The pro-life movement is winning some major victories on the ground. The result is that abortion clinics are closing in record numbers. [Read more…]
Intelligent Design scholar Stephen Meyer has a new book out, Darwin’s Doubt. Emily Belz of World reports on a talk he gave in New York City in which he says that various scientists, from a purely secularist point of view, are challenging Darwinism and proposing alternative theories. The issue, he says, is the growing evidence that the data in the universe points to “a mind not a material process.” [Read more…]
A Senate committee approved a “media shield” bill designed to protect journalists from having to reveal their sources and giving them protection from government surveillance. In doing so, the bill defines who gets to be a journalist. To get these protections, you have to be a paid, professional employee of a recognized news organization. Bloggers aren’t protected. I might be because of my past work for World Magazine. But not, presumably, Matt Drudge, who has often broken stories from confidential sources, including President Clinton’s affair with Monica Lewinsky.
Beyond this particular law is a bigger question. The Constitution guarantees freedom of “the press.” Is that to apply only to professional journalists? Or to those who own printing presses, namely, newspaper companies and publishing houses? At the time of the Constitution, individuals like Ben Franklin–who could hardly be considered a professional news reporter– ran their own printing presses, printing their political opinions and commenting on the news of the day. The internet in effect allows just about everybody to have their own printing press. Shouldn’t freedom of the press extend to what you write on a blog or your FaceBook page?
And might other Constitutional rights be restricted by defining who they apply to? Isn’t this already happening in the way some are construing civil liberties? “You have the right to keep and bear arms. That is, you have the right to join the National Guard and to keep your arms in the local armory.” “You have freedom of religion. No one will stop you from going to church, and we won’t make your church pay for morning after pills. Just don’t act on your religious beliefs in the way you run your business.” “You have freedom of speech, which entitles you to use pornography. But don’t criticize homosexuality in public.” [Read more…]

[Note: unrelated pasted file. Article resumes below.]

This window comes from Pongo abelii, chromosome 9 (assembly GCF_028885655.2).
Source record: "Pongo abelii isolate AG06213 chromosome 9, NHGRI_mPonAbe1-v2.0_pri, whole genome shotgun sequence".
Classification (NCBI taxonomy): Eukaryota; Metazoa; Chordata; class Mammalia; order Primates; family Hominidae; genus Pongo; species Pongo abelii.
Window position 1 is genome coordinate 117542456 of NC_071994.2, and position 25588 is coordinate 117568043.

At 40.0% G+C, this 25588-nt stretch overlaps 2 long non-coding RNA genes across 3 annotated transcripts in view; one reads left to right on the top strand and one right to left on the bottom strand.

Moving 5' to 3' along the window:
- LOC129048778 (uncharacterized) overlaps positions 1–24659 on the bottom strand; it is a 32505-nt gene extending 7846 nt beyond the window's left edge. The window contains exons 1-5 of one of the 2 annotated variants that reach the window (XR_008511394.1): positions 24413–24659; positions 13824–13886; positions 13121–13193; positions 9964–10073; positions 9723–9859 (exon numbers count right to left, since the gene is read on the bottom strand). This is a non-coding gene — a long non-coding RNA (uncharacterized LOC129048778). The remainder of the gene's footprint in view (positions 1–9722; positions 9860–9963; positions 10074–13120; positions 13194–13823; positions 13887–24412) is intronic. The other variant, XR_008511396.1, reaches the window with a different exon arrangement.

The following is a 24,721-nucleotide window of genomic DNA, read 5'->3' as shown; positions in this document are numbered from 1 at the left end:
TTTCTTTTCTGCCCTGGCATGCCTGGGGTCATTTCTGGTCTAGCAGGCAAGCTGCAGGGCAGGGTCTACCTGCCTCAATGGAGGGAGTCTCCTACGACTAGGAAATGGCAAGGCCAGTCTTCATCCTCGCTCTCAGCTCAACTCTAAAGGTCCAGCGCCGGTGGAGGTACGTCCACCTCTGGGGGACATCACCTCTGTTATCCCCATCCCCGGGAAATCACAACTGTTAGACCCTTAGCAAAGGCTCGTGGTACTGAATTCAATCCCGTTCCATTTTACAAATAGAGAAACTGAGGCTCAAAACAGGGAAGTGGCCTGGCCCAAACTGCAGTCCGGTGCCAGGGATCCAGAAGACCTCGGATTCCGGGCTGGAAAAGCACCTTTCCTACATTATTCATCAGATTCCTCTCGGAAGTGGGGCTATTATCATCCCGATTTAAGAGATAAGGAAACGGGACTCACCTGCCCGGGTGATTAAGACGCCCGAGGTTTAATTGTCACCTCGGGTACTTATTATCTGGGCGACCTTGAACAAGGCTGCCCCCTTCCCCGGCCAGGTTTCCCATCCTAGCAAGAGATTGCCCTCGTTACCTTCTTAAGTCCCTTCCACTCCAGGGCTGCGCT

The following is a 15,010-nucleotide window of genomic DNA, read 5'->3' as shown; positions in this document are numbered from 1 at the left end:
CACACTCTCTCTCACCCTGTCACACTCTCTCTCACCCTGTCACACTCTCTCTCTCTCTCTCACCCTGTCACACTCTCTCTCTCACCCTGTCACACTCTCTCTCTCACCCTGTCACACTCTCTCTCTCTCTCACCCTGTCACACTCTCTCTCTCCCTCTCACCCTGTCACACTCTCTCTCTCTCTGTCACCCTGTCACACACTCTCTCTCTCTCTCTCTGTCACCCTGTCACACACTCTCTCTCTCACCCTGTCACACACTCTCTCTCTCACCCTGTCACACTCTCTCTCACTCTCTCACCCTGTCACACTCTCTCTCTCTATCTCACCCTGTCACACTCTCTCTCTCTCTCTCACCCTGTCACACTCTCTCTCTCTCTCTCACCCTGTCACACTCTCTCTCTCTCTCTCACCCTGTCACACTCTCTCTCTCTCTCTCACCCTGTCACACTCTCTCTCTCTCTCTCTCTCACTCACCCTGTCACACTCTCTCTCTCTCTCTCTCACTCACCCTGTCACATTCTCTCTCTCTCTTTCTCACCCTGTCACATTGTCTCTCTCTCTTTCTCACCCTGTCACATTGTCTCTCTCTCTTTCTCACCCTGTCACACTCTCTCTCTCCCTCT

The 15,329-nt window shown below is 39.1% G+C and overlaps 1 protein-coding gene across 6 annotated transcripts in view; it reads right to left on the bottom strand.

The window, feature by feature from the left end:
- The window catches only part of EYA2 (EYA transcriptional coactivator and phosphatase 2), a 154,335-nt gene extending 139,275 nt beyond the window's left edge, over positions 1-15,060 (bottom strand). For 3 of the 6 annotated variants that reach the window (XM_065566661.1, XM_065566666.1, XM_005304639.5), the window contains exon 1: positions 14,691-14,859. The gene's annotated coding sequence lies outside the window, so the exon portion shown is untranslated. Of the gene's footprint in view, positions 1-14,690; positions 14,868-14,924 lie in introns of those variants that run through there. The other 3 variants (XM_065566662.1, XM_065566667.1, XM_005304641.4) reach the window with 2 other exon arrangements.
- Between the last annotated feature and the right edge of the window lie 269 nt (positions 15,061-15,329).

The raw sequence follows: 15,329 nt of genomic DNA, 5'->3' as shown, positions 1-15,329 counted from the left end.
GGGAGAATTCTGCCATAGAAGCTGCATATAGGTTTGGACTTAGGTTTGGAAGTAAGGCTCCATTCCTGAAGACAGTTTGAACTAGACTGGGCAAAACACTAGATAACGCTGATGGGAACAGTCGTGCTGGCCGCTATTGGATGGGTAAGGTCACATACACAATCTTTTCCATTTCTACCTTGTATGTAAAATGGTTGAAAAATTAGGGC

A gunman killed a dozen people in a Navy office building in Washington, D.C. The shooter, who was also killed, was a contractor named Aaron Alexis. He does not seem to be an Islamic terrorist. At first, authorities said there were three gunmen, but the word now is that there was only one.
Still, there are lots of questions about this attack. For example, how did Alexis, with his history of mental illness and run-ins with the law, get his security clearance that allowed him to work at the complex? How did he get his gun–some reports have said a shotgun and others an assault rifle–through security? And how did he wreak such mayhem in a military facility bristling with armed guards? This incident at the Naval Yard is the second mass shooting at a military installation in the Washington, D.C., area, after the massacre at Ft. Hood. Why are our military installations so vulnerable to this kind of attack?
UPDATE: Two members of our church work there. They are OK, but I don’t know anything else. That really brings it home.
Bethany Lutheran Church in Naperville, IL, has in its pew racks a laminated explanation of the liturgy. The Brothers of John the Steadfast has arranged with Bethany to make this resource more widely available. It’s posted here, and my understanding is that anyone can download and print it freely.
I’ve reproduced it after the jump. Those of you interested in or curious about Lutheran worship–there have been questions at this blog about what the “divine service” entails–can get a good sense of what it is and why it is. [Read more…]
The number of unmarried couples who are just living together skyrocketed in the last decades of the 20th century. But since 2000 the cohabitation rate has stalled. Experts are saying that one reason may be that living together has become so common that it has become traditional, rather like marriage. And, like marriage, living together is perceived as requiring too much commitment. [Read more…]